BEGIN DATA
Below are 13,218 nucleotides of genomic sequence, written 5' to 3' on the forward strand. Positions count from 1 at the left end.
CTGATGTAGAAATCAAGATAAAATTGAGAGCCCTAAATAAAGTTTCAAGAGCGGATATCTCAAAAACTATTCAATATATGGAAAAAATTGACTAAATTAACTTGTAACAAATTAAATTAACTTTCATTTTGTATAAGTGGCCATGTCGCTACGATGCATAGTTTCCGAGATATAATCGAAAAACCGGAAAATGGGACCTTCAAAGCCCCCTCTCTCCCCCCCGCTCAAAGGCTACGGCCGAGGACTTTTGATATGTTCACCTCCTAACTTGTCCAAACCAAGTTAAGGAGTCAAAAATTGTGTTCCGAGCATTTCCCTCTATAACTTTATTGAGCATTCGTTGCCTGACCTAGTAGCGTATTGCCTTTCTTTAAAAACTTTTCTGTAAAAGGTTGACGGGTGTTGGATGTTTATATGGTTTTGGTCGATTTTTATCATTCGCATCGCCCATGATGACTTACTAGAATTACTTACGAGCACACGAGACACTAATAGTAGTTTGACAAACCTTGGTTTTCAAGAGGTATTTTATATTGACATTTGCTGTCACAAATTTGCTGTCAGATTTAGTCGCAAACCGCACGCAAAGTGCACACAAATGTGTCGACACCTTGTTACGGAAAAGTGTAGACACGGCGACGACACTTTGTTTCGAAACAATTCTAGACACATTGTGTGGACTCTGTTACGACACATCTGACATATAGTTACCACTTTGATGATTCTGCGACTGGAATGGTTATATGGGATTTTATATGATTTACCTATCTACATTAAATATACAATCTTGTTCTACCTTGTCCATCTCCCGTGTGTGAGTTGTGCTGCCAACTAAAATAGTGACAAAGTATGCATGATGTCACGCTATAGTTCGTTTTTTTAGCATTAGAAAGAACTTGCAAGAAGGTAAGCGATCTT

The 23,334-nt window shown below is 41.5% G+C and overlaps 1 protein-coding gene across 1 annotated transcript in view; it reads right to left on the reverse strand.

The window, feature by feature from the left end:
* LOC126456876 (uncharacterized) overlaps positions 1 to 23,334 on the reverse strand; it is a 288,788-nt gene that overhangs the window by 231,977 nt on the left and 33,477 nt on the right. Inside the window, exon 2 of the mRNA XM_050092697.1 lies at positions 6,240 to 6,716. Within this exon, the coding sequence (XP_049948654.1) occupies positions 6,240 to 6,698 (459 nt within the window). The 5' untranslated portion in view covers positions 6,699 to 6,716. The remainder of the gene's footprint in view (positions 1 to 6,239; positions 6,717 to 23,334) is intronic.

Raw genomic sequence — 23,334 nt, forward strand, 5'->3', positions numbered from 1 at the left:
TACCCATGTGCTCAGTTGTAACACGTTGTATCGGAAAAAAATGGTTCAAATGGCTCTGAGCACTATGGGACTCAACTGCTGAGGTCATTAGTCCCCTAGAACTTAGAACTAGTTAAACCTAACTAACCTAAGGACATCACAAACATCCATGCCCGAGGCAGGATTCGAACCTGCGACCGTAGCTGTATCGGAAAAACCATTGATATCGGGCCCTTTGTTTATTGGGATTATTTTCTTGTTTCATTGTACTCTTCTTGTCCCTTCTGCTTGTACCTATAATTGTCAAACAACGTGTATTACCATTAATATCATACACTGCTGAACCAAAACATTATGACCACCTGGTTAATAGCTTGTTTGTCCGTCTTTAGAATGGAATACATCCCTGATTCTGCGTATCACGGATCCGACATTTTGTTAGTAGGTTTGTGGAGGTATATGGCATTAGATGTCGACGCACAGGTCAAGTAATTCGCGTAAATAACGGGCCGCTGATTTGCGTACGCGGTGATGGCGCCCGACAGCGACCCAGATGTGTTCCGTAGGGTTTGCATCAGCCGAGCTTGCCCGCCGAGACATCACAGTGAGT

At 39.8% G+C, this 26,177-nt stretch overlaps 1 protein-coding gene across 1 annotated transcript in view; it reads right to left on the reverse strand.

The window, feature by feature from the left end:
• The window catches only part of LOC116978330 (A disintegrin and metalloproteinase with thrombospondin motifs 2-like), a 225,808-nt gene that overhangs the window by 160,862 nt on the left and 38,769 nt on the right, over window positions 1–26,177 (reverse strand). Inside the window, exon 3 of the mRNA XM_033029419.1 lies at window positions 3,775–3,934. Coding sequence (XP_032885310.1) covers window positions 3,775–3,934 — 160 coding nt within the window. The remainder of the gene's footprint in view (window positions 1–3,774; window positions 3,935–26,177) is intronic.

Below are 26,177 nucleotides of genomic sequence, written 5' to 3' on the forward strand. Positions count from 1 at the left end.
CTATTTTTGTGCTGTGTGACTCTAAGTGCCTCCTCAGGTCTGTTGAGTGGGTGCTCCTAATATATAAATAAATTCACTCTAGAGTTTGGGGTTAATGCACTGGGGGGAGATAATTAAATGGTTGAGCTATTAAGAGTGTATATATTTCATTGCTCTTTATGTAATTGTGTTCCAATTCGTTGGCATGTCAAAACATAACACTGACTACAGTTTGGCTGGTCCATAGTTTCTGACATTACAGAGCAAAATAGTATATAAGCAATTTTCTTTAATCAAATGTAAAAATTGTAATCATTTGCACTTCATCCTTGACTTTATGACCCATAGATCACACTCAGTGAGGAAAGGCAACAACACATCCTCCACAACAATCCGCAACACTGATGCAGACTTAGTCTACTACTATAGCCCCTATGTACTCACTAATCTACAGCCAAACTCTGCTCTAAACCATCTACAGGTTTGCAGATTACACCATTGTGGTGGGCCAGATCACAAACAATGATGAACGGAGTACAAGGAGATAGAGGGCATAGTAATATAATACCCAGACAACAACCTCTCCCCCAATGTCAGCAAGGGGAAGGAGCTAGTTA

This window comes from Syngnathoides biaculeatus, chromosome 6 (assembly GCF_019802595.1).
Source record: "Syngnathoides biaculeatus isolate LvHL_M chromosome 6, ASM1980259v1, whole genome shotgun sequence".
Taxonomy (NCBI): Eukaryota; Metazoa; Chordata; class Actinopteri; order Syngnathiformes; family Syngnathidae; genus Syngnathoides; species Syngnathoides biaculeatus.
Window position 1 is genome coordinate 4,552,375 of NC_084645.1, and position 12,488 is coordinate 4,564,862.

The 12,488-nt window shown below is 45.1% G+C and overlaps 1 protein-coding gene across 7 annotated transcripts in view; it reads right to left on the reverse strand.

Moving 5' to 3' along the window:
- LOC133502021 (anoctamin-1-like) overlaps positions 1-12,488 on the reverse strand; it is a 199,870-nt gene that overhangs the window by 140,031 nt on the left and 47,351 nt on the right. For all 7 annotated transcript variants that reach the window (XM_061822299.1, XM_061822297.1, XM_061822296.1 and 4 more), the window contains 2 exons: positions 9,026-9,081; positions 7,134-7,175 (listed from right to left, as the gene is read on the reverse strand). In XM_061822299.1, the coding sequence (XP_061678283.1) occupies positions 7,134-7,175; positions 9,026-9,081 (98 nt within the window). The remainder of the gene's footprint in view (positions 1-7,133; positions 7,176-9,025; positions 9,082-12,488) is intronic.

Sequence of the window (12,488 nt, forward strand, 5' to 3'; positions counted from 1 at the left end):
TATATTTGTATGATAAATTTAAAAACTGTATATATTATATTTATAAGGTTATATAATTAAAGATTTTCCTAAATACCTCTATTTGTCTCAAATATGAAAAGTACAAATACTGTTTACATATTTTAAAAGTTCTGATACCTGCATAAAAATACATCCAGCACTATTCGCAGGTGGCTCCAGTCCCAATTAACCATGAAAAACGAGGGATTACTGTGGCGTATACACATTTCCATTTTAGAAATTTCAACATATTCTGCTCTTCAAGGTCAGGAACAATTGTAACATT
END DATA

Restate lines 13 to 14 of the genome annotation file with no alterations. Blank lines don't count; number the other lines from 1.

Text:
This window comes from Syngnathoides biaculeatus, chromosome 6 (assembly GCF_019802595.1).
Source record: "Syngnathoides biaculeatus isolate LvHL_M chromosome 6, ASM1980259v1, whole genome shotgun sequence".